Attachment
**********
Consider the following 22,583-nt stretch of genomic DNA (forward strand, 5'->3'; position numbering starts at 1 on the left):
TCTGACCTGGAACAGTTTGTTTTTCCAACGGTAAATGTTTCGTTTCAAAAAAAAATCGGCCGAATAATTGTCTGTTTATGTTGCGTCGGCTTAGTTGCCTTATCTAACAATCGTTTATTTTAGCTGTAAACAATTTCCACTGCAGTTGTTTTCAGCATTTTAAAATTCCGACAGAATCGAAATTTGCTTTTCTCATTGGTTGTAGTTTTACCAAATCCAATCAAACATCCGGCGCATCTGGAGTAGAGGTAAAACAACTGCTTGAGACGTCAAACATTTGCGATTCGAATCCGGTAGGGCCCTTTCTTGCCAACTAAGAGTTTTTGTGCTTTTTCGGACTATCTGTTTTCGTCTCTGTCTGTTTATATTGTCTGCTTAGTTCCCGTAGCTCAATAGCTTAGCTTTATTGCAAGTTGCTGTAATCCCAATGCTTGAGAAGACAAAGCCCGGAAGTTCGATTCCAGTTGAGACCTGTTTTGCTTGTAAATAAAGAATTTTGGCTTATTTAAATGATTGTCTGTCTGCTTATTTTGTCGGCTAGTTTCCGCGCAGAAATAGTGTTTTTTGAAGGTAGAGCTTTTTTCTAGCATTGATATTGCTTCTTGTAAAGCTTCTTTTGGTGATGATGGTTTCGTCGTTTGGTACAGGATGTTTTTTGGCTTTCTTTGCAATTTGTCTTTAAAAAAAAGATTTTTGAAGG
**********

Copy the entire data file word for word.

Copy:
Consider the following 22,583-nt stretch of genomic DNA (forward strand, 5'->3'; position numbering starts at 1 on the left):
TCTGACCTGGAACAGTTTGTTTTTCCAACGGTAAATGTTTCGTTTCAAAAAAAAATCGGCCGAATAATTGTCTGTTTATGTTGCGTCGGCTTAGTTGCCTTATCTAACAATCGTTTATTTTAGCTGTAAACAATTTCCACTGCAGTTGTTTTCAGCATTTTAAAATTCCGACAGAATCGAAATTTGCTTTTCTCATTGGTTGTAGTTTTACCAAATCCAATCAAACATCCGGCGCATCTGGAGTAGAGGTAAAACAACTGCTTGAGACGTCAAACATTTGCGATTCGAATCCGGTAGGGCCCTTTCTTGCCAACTAAGAGTTTTTGTGCTTTTTCGGACTATCTGTTTTCGTCTCTGTCTGTTTATATTGTCTGCTTAGTTCCCGTAGCTCAATAGCTTAGCTTTATTGCAAGTTGCTGTAATCCCAATGCTTGAGAAGACAAAGCCCGGAAGTTCGATTCCAGTTGAGACCTGTTTTGCTTGTAAATAAAGAATTTTGGCTTATTTAAATGATTGTCTGTCTGCTTATTTTGTCGGCTAGTTTCCGCGCAGAAATAGTGTTTTTTGAAGGTAGAGCTTTTTTCTAGCATTGATATTGCTTCTTGTAAAGCTTCTTTTGGTGATGATGGTTTCGTCGTTTGGTACAGGATGTTTTTTGGCTTTCTTTGCAATTTGTCTTTAAAAAAAAGATTTTTGAAGG